Sunday, April 05, 2009

Thoughts on a Passionate Journey of a King

cum illud bibam novum in regno Dei

tu es rex Iudaeorum

have rex Iudaeorum

I'm just going to jot down a few thoughts that occurred to me about today's readings (as well as the processional Gospel). The first thing that strikes me about the readings is the journey motif, and the other is the constant reference to kings and kingdoms.

Obviously, it is not surprising that on Palm Sunday we should experience the concept of "journey." Christ rides into Jerusalem (precisely as Simon Maccabeus did. cf 1 Macc 13:51). His long journey of Ministry is drawing to a close. The Gospel narratives then have him give a number of important lessons which we don't read today. Instead, the Mass, via the Liturgy of the Word, takes on another journey. We move from the triumphal entrance into Jerusalem and the tone begins to slowly change. We have the suffering servant piece from Isaiah 50. This excerpt could almost be read as just shy of proud; almost boasting that in spite of these terrible things, he can hold his head high. Then the Psalm is a little darker. The Epistle gives us the closest hint of what is coming next when it mentions Christ's Incarnation (a kind of journey), His kenosis. And then we have the journey from the Last Supper to the Cross. This is a perfect preparation for the week we're about to experience. It too is a journey through the Crucifixion to the Resurrection, something hinted at in the Psalm's final stanza. It is there, if only out of focus.

But why? Because it is a journey of a king. It is important to note that Christ's enemies set him up to be Caesar's enemy (this we will explicitly here in Jn 19 on Good Friday). And that's an interesting point. During this period of Roman History, the Emperor made numerous efforts to create a legal fiction that he was not monarchial. Augustus adopted the title of First Citizen in order to convey that he was rather a protector of republican not monarchist values. So the Caesars, during the Principate, were kings in reality if not name. Moreover, an Imperial decree was an evangelium, the same word for Gospel. And they claimed to be a Son of a god. But Christ was a real king, and not just in name only, since he was the Principal Author of Creation ("through whom all things were made"). His Good News was real, genuine and timeless. It had been issued before Caesar was born, before there was an Italian Penninsula, before Aeneas ever left Troy, etc. And Caesar only claimed to be a Divi filius, son of a deified man (Julius Caesar, in fact). Christ was the true Son of the Living God, the filius Dei. To continue this line even further, each Caesar claimed to be the mortal descendant of a quite mortal God (i.e. Julius Caesar). But Christ would show Himself to be a Son over whom Death could have no power, the Son of an Ever-living God.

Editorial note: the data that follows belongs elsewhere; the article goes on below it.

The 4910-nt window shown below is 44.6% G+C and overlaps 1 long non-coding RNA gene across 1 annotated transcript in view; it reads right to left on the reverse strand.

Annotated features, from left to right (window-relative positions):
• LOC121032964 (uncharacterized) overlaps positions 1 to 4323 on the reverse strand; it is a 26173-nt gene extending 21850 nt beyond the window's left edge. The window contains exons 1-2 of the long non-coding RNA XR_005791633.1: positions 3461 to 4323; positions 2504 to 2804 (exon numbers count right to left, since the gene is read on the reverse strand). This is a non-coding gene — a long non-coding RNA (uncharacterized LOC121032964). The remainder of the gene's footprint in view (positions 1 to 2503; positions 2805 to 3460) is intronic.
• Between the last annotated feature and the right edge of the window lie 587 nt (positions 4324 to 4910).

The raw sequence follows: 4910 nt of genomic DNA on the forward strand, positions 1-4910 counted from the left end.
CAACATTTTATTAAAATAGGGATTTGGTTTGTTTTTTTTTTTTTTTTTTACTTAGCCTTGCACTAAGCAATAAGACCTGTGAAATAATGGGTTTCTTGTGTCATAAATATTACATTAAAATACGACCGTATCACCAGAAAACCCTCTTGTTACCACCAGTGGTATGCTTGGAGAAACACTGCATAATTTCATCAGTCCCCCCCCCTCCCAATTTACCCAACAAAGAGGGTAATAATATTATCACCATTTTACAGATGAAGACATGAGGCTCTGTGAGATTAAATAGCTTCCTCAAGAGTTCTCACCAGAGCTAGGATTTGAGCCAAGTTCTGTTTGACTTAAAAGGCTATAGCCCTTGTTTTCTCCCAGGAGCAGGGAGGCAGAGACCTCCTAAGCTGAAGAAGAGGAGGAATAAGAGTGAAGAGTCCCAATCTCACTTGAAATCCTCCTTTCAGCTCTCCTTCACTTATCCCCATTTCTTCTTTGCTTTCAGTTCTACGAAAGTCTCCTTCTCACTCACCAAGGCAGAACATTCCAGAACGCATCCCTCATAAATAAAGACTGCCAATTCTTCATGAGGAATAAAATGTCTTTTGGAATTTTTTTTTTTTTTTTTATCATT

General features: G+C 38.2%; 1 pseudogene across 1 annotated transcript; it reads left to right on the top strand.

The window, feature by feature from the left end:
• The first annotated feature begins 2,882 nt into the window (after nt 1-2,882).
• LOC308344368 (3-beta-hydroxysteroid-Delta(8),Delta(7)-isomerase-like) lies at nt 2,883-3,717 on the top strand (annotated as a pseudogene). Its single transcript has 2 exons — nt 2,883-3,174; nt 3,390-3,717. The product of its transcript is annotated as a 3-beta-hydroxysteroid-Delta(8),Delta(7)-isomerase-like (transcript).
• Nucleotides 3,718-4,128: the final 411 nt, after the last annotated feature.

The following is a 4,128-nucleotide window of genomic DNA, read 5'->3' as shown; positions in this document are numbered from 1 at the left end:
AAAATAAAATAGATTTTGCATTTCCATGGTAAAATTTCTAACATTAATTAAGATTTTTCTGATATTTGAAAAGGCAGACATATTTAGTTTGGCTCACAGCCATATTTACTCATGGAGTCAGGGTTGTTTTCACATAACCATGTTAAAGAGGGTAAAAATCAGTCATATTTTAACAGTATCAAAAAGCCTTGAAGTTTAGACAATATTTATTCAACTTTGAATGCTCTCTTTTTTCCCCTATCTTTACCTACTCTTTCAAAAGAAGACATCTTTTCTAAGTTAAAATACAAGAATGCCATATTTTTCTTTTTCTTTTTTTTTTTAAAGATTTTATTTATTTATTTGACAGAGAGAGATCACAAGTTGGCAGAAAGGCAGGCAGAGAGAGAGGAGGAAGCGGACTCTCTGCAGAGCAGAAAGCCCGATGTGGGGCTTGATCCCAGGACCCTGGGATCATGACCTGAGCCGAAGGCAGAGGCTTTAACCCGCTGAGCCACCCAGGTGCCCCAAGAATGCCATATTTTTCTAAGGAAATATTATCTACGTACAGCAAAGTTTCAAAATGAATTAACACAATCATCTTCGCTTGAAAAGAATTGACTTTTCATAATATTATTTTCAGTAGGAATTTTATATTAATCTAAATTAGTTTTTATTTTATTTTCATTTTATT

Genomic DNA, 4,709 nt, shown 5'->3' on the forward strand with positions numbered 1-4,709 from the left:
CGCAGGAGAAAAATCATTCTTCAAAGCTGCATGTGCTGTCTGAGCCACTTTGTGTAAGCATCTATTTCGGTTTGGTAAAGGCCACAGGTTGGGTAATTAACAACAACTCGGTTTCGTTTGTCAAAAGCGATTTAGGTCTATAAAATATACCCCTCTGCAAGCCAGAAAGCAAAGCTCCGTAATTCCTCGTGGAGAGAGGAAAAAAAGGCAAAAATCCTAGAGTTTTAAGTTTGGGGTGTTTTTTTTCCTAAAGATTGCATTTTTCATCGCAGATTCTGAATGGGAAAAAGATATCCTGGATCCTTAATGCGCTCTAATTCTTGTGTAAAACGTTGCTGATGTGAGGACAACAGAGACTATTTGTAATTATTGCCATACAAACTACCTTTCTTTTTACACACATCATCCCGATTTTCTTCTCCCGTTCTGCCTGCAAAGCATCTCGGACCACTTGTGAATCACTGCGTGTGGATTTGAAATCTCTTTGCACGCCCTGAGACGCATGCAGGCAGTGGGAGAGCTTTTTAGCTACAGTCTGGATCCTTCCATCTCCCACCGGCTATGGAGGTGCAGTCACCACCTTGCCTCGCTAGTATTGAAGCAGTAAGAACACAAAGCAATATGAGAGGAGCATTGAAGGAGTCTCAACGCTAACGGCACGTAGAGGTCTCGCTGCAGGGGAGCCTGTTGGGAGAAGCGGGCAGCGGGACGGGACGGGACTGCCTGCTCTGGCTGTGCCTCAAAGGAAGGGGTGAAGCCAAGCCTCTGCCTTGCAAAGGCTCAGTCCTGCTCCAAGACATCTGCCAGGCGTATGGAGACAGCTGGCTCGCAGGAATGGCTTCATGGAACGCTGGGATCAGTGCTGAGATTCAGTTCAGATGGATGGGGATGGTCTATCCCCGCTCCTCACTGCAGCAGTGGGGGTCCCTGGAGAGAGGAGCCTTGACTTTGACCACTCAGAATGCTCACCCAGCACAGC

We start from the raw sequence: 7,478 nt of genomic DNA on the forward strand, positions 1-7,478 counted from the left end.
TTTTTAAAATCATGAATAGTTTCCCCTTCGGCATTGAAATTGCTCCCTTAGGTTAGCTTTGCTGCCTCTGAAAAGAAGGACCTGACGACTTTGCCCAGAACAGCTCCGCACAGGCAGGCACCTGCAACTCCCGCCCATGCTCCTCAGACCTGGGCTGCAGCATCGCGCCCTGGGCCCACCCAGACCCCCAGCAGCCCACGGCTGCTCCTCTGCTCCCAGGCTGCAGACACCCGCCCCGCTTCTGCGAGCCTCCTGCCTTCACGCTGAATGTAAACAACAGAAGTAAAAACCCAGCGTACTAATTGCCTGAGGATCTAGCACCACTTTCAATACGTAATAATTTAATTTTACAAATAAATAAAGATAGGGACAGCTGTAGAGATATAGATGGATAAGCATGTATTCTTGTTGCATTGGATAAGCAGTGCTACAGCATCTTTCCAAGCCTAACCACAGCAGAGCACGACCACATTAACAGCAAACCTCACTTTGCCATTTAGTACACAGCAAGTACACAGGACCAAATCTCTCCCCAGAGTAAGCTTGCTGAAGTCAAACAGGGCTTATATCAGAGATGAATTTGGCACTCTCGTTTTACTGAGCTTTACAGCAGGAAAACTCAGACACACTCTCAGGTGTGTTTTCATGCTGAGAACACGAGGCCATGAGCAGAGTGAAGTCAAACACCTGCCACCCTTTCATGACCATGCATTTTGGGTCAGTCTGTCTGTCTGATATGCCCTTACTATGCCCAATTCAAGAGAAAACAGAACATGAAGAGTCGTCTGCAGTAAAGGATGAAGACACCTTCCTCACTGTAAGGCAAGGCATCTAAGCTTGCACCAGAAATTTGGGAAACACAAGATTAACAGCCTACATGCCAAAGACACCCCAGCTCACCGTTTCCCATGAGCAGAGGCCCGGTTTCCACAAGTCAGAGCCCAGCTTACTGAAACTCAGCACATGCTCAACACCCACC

We should spend Holy Week reflecting on this interesting point. The True God, True Man "humbled Himself, becoming obedient to the point of death, even death on a cross" precisely because He was a king. This journey to the Cross, through death, to the Resurrection was a journey He undertook for our sakes ... because He is our King. The authority that let Him cleanse the temple, was the same authority by which He submitted to death for our sakes. Only the king could die for us, and only the king could have the power to ignore death and rise again.

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I will probably not be blogging much this week, since it is a week of prayerful reflection, but I might post something on Holy Thursday tying it into Good Friday.

2 comments:

Pr. Lehmann said...

I appreciate these thoughts. I'll have to read the Maccabees text again, since I've never thought of it in these lights.

My homily yesterday focused on Jesus' kingship (which I'll be posting directly).

Ogden Chichester said...

I am looking forward to reading it.